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Yes, my initial opinion was just a stab in the dark, before much information was available. Now we find out it's a 310, and that it's quite possible he could have been having trouble with one engine at relatively low altitude - then fuel management or supply could be raising its ugly head. There's been a 310 SB issued on the check valve in the auxiliary tank vent line - which, if said check valve becomes corroded, it can cause surging and power loss due to air ingestion into the engine fuel pump.010.pdf | Civil Aviation Safety Authority

That's possible, but the time you'd find out if there was an aux or tip tank fuel feed difficulty would be while in cruise. General procedure is to select mains at TOD or at least 10 nm out from destination. Should there be issues at that point, there's time to go for crossfeed, plus divert to a better destination. 310 fuel system isn't simple either.

 

Then there's the other factor of maintaining speed in the circuit area. With a Vmc of 81,(91 more the recommendation), and SE climb of 105, it's usual to not drop below 120 around the circuit. Over the fence is more like 90/95 - which should allow for the landing to be completed even with fuel starvation of one engine.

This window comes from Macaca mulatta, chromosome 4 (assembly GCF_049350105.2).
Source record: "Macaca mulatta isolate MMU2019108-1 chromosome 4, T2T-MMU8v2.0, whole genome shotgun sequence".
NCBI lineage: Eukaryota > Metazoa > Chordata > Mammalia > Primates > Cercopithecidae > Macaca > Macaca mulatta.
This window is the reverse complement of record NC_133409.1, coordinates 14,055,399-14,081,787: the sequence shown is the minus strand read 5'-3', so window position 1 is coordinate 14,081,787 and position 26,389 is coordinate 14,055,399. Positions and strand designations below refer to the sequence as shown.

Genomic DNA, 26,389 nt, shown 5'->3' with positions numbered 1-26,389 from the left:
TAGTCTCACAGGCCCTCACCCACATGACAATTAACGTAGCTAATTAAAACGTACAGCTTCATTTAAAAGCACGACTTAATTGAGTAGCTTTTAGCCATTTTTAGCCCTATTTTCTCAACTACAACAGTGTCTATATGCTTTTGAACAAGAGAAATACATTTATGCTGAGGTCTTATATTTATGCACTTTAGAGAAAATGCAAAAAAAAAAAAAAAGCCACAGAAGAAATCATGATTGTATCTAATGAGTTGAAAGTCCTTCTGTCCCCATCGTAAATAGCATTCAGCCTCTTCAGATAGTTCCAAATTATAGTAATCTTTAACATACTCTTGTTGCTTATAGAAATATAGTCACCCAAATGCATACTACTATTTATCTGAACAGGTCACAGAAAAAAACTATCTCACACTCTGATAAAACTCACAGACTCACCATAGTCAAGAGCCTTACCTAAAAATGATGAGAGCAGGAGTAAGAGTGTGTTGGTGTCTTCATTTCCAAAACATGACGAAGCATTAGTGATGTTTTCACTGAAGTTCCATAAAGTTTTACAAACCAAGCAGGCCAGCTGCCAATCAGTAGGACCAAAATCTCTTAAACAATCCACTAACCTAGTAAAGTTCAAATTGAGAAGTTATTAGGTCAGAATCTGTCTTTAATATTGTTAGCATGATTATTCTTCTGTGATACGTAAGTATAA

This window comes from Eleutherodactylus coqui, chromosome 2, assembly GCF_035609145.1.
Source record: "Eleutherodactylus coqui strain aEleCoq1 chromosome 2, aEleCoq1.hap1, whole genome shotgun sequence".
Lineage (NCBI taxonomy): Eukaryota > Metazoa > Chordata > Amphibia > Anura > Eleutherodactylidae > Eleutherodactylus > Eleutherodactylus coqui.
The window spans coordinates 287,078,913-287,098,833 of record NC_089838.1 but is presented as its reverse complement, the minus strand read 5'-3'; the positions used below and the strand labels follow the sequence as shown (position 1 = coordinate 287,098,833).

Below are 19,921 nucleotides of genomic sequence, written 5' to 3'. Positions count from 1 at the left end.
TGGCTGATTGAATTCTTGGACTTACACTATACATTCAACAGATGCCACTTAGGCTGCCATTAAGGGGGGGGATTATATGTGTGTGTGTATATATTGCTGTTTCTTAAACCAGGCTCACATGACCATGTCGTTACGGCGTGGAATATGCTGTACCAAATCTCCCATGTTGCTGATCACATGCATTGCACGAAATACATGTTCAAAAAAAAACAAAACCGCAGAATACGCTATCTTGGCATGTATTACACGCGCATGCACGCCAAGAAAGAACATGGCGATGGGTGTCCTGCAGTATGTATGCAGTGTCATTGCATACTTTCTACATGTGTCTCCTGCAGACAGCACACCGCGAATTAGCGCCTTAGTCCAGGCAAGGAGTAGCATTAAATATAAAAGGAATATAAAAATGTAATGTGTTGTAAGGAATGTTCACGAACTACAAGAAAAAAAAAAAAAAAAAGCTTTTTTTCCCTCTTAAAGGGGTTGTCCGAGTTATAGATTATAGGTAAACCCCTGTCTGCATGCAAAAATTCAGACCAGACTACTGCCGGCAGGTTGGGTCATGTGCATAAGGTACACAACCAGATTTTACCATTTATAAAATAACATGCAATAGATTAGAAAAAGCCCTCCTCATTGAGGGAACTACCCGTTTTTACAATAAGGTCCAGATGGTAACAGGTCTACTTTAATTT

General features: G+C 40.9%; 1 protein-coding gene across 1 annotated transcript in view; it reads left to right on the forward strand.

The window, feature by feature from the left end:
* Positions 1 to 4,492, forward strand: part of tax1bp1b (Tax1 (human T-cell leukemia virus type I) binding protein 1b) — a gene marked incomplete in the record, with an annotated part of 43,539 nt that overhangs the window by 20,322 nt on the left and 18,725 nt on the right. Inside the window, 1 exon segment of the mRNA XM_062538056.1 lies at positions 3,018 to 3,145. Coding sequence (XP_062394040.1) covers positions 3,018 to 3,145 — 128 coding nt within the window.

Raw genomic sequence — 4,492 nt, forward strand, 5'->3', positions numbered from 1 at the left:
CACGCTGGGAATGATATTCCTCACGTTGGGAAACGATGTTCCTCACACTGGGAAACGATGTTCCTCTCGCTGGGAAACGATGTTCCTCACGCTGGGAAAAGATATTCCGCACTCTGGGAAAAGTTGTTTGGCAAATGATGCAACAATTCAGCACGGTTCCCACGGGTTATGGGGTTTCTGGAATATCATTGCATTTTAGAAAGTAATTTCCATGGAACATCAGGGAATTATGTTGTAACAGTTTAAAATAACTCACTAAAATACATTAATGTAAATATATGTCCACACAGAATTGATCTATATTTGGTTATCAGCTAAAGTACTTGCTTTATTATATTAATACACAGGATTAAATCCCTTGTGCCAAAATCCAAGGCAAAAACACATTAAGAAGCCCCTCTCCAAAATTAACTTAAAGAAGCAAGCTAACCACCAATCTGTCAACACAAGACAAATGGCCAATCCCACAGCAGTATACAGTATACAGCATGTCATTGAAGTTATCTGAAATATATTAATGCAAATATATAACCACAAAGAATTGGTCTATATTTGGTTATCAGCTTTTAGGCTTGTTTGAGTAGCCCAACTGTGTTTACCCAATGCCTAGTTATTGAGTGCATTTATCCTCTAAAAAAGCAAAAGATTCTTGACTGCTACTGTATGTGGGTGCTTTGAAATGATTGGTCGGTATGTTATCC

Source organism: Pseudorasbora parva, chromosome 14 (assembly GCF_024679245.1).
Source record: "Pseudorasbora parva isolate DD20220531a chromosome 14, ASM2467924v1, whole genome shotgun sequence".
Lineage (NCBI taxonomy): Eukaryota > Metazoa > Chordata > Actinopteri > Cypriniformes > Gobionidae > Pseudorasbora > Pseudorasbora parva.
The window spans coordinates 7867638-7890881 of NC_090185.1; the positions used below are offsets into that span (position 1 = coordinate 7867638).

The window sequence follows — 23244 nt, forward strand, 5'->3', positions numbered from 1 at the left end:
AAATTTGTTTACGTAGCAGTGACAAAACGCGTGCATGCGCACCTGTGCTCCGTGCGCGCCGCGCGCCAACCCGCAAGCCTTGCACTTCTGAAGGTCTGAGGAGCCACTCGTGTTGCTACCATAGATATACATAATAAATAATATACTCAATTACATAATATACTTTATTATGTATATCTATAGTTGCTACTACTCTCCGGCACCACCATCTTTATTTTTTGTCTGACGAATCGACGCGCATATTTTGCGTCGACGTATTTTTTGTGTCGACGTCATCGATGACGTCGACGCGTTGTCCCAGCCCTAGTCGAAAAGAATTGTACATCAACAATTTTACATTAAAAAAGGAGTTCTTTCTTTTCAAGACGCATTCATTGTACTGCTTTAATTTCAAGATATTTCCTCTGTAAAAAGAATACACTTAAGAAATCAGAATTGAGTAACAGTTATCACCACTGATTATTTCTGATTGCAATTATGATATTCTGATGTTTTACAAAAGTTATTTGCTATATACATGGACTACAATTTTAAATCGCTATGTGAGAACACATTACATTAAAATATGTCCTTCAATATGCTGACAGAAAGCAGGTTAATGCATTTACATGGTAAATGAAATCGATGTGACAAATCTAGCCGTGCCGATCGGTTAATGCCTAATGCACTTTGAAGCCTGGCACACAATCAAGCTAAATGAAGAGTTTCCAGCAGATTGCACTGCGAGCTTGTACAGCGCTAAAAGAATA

I'd be very surprised if an experienced twin driver allowed the aircraft to be turning at low level if they had already had fuel feed difficulties. Certainly not at speeds under 120, and not, (my opinion only), in the same direction / side as the starving engine. That is always going to yaw the aircraft into the turn and create a chance of stalling the inside wing - usually the left one in circuit. That's not easily recoverable without a lot of air below you.

 

All sheer speculation. Trust ATSB can determine a cause/s. RIP.

 

 

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I can't verify the below but it is what I have heard from a very reliable source.

 

Aircraft is said to have conducted a low level pass of the airstrip and clipped the windsock in the process